Anyone that thinks the path of the entrepreneur or business owner is easy is wrong.
It isn’t easy. It’s hard.
As an entrepreneur, you have to constantly worry about sales, and payroll, and customer satisfaction, and employee retention, and the bank, and new products, and …
It’s not an easy journey.
But some of the major challenges and hardships entrepreneurs face do not actually arise out of external forces placing pressure on the business, but rather, they are often of the entrepreneur’s own making. They are often the result of an internal struggle taking place within the entrepreneur.
This internal struggle can lead the entrepreneur to make decisions or take actions that are not always in the best interest of the business.
This internal struggle can lead to mistakes.
However, these mistakes and the corresponding anxiety, stress, and turbulence that comes out of them are often avoidable. How? By having the right mindset. So let’s talk about the mistakes that entrepreneurs (especially new entrepreneurs) make and the mindsets that correspond to those mistakes. If you can avoid these mindsets, then you’ll probably be able to avoid these mistakes.
Mistake #1: Not Pivoting (Mindset – “I know exactly what the customer wants”)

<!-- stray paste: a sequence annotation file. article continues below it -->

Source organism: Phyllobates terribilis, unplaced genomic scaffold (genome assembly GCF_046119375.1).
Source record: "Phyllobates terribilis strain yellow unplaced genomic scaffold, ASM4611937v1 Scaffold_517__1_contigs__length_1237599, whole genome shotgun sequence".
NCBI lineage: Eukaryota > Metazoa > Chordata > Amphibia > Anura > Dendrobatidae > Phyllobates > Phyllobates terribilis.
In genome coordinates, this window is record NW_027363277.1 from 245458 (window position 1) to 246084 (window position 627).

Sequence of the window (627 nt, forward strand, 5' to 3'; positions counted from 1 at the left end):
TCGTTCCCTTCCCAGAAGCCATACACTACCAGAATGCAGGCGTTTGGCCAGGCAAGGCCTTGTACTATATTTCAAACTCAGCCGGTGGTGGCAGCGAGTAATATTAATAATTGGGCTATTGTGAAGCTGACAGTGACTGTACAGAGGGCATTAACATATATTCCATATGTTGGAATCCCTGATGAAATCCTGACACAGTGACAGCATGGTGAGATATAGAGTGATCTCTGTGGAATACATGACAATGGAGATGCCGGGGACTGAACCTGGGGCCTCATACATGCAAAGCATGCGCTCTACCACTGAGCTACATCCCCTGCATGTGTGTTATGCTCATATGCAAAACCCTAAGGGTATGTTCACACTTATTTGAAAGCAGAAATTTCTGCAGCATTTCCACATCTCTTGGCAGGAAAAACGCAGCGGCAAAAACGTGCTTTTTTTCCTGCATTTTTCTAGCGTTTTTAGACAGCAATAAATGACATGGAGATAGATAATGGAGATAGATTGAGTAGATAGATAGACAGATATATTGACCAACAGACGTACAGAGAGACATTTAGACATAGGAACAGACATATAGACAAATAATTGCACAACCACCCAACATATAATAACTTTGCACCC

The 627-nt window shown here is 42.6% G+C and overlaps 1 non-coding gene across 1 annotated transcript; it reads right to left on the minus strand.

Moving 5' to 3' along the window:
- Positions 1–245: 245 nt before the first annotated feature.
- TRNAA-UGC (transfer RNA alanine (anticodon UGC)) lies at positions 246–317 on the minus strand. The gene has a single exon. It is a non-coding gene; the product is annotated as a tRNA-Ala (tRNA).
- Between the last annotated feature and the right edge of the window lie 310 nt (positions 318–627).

You may have an amazing idea for a new product or service. Or you may have developed a better solution to the consumer’s problem than what is currently available on the market.
Or so you think.
But have you asked the customer what they think about your new product or service or idea? Because the reality is, your customer may not think it’s a great idea. They may not understand it or get it or want it.
They may not buy it.
But when this happens, many entrepreneurs do nothing because they are so convinced that they know what the customer wants.
Or that their product or service is superior.
Or that their solution is better.
And so they do not pivot. They do not change. Instead, they continue pushing their solution on the customer when the customer is simply not interested.
The reality is, if the customer is not interested in your product or service or solution, it’s not the end of the world. If this happens, start asking the customer what they do want. Start asking the customer how you can make their life a bit easier. And when you get some consistent answers, pivot from your original concept and start making and delivery that to your customer.
Mistake #2: Fearing Failure (Mindset – “I can’t fail”)
One of the most frustrating things to me about the modern education system is that at a very early age, children are taught that being wrong or having the wrong answer is a bad thing. The system gives rewards for getting the right answer and delivers negative repercussions for trying and getting the wrong answer.
So we begin to fear failure. Suddenly we pause before raising our hand because we are afraid of being wrong and the consequences of trying. We begin to believe only the right answer is worth anything. We believe we can’t ever be wrong.
We believe we can’t ever fail.
And this mindset just continues on into later chapters of our lives, including entrepreneurship. We believe we cannot fail and so we do whatever we can to avoid it or to make it look like we are succeeding. But the truth is, true learning, true advancement, true discovery comes from failing.
Failure is a good thing.
But instead of embracing failure, we avoid it.
We fear it.